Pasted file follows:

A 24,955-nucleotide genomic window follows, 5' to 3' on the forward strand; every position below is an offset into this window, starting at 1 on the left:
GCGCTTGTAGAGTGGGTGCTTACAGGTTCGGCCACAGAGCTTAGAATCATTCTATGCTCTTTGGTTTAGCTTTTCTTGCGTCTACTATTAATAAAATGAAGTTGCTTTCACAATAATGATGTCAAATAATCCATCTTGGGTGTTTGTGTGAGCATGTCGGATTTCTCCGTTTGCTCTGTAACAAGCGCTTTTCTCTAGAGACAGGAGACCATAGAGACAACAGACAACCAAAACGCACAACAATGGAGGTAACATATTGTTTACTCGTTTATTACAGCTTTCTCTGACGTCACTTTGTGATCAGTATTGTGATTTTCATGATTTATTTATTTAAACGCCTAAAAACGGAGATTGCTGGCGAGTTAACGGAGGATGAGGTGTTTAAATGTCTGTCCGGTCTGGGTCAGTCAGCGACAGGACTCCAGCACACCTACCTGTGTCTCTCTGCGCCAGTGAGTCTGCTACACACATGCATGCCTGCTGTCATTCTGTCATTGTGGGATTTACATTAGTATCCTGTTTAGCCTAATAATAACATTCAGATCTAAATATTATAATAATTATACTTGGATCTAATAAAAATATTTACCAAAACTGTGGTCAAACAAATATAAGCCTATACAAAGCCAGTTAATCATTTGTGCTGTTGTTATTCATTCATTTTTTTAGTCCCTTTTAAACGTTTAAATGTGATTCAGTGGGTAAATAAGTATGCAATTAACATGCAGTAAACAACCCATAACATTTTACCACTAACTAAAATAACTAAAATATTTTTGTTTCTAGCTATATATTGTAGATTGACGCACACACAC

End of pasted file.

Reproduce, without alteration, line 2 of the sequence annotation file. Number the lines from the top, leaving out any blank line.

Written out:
GCGCTTGTAGAGTGGGTGCTTACAGGTTCGGCCACAGAGCTTAGAATCATTCTATGCTCTTTGGTTTAGCTTTTCTTGCGTCTACTATTAATAAAATGAAGTTGCTTTCACAATAATGATGTCAAATAATCCATCTTGGGTGTTTGTGTGAGCATGTCGGATTTCTCCGTTTGCTCTGTAACAAGCGCTTTTCTCTAGAGACAGGAGACCATAGAGACAACAGACAACCAAAACGCACAACAATGGAGGTAACATATTGTTTACTCGTTTATTACAGCTTTCTCTGACGTCACTTTGTGATCAGTATTGTGATTTTCATGATTTATTTATTTAAACGCCTAAAAACGGAGATTGCTGGCGAGTTAACGGAGGATGAGGTGTTTAAATGTCTGTCCGGTCTGGGTCAGTCAGCGACAGGACTCCAGCACACCTACCTGTGTCTCTCTGCGCCAGTGAGTCTGCTACACACATGCATGCCTGCTGTCATTCTGTCATTGTGGGATTTACATTAGTATCCTGTTTAGCCTAATAATAACATTCAGATCTAAATATTATAATAATTATACTTGGATCTAATAAAAATATTTACCAAAACTGTGGTCAAACAAATATAAGCCTATACAAAGCCAGTTAATCATTTGTGCTGTTGTTATTCATTCATTTTTTTAGTCCCTTTTAAACGTTTAAATGTGATTCAGTGGGTAAATAAGTATGCAATTAACATGCAGTAAACAACCCATAACATTTTACCACTAACTAAAATAACTAAAATATTTTTGTTTCTAGCTATATATTGTAGATTGACGCACACACAC